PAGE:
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"Stalking"

Discussion in 'Hunting' started by .38 Special, Oct 9, 2020.

  1. crestoncowboy

    crestoncowboy Member

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    I've stalked for many years. That's how I learned. Baiting is legal here but the guy I learned from when I was 10-12ish (who himself and his brother were 16 or 18 maybe). If you know the land and know the likely water and bedding areas you can just head there and pick up tracks. Killing meat does and small bucks is easy. Ive came home empty handed only a handful of times in 25+ years. A lot of that hunting was with handguns limited to 75-100 yards too.. Ive also stumbled upon some nice bucks but I feel like if you are hunting for a trophy buck that still hunting is better for that. They didn't get old and big by letting strange things sneak up on them in the woods.

    I hate sitting. I get to thinking about all the things a responsible adult would be doing. Splitting wood. Checking fence. Home projects. Etc. Bow hunting is the only exception. Usually it's not terribly cold and I set and read books on my phone or play chess and be patient. I haven't bow hunted in a while though. Probably 5 years or more. I never had any luck stalking with a bow. I can only recall 2 deer I killed that way
     
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  2. marksman13

    marksman13 Member

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    Location:
    Mississippi
    I like to stalk, but I also like to sit over a feeder from time to time. I think it’s good to have enough skills to have options.
     
  3. Duster340

    Duster340 Member

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    For my first 40 years or so of deer hunting on mostly public land, I stalked/still hunted almost exclusively, and to this day that's my preference. However, the property my wife and I bought about 5 years ago and will be retiring to is only 14 acres, and is a natural funnel, so not much opportunity to stalk/still hunt. Instead we set up several ladder stands and pit blinds and I have grown to enjoy the often long, quiet sits in nature. I should note I am a meat hunter and hunt to fill our deep freezer. That said, I do tend to do more stalking on the parcel when hunting gobblers which is very exciting.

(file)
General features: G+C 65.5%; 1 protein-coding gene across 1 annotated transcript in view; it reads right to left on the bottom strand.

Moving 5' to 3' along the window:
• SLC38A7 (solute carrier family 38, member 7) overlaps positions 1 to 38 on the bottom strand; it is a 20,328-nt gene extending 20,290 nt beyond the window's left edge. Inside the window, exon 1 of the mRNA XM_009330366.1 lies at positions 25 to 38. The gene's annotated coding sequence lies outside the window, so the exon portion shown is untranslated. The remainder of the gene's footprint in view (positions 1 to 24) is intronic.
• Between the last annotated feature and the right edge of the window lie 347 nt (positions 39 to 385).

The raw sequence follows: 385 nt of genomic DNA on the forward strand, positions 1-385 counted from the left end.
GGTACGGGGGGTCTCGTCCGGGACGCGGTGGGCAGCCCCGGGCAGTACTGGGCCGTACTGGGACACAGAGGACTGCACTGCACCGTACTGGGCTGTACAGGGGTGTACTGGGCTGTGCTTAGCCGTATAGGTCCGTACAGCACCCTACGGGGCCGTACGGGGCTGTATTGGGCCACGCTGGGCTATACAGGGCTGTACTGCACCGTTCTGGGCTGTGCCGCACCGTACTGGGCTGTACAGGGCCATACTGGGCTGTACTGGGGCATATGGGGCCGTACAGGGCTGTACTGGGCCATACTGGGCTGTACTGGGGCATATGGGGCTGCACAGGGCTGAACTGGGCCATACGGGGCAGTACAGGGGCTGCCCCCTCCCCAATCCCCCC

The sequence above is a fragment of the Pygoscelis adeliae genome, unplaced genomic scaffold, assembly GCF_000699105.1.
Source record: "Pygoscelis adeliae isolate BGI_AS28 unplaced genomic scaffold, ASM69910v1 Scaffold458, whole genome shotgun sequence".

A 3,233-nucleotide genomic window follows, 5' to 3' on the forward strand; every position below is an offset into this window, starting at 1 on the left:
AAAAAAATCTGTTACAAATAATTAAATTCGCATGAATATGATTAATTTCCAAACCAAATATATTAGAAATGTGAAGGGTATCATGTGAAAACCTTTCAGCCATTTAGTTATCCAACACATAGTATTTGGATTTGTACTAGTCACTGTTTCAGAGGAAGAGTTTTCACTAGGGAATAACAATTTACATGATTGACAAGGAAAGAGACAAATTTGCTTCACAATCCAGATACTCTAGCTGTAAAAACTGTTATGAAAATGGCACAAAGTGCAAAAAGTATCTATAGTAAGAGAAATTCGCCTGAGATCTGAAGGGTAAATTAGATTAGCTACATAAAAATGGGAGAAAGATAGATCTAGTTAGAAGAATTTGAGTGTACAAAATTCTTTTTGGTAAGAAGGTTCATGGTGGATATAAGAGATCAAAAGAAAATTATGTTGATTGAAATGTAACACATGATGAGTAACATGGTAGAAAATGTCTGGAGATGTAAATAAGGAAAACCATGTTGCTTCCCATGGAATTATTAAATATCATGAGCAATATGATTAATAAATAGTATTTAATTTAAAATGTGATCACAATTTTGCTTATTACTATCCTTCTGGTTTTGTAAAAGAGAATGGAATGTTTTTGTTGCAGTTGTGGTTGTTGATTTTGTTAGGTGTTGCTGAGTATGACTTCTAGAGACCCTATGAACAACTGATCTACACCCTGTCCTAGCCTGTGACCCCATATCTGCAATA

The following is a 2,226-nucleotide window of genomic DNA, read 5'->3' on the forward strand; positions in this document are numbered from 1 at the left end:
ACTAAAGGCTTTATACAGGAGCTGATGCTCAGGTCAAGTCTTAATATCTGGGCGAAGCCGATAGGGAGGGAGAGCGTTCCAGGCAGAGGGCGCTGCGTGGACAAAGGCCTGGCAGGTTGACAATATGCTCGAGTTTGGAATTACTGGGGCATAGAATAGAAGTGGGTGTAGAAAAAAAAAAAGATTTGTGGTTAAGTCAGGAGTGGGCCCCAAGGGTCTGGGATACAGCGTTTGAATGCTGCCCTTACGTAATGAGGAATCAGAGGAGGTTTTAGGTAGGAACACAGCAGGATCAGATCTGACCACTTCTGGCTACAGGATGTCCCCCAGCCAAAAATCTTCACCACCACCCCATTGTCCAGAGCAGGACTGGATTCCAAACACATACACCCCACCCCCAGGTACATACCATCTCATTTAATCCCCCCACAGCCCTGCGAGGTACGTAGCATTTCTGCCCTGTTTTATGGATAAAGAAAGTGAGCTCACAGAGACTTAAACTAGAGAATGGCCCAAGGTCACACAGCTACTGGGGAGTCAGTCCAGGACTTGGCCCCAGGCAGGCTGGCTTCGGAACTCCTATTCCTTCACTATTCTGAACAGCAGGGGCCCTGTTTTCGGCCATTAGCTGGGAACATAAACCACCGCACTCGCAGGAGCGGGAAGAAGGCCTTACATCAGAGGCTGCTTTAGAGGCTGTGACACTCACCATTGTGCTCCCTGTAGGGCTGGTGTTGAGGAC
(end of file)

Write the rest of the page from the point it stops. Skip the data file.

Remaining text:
Be well and safe hunting folks
     
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  4. alsaqr

    alsaqr Member

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    Jul 5, 2007
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    Location:
    South Western, OK
    Same here. i prefer to jump deer and slowly follow their tracks in the snow: Killed numerous eastern deer that way. Here in Oklahoma snow is lacking so sometimes i still hunt. Most of my deer are killed from stands overlooking game trails, ponds or wheat fields.

    Hogs are shot under feeders or wherever else.
     
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  5. Offhand McFlan

    Offhand McFlan Member

    Joined:
    Jun 25, 2019
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    Location:
    Them Keystone Alleghenies
    I dont hunt... But in the past month I have probably gone in the woods 15 times and many of those times I found myself walking up on deer less than 100ft from me, closer to 50 feet. We just stood and stared at each other. I'd calmly sip my beer or take a drag of my cigarette and the deer would slowly start eating again. I have found myself in this scenario MANY times and many of those many times I was armed. All I had to do was calmly pull my gun out take aim and pull the trigger. I usually carry 357 or 45acp when in the woods so I'm sure in many cases I'd have to run after it for a ways, but as far as the stalking part goes it has never seemed difficult to find myself in a good position for shooting a deer at all and I've lived in several states. The deer aren't any more tame here than anywhere else I've lived.

    A few times I stone cold stared at deer I walked up on right in the eye without moving. After several minutes some of them actually took a few steps towards me.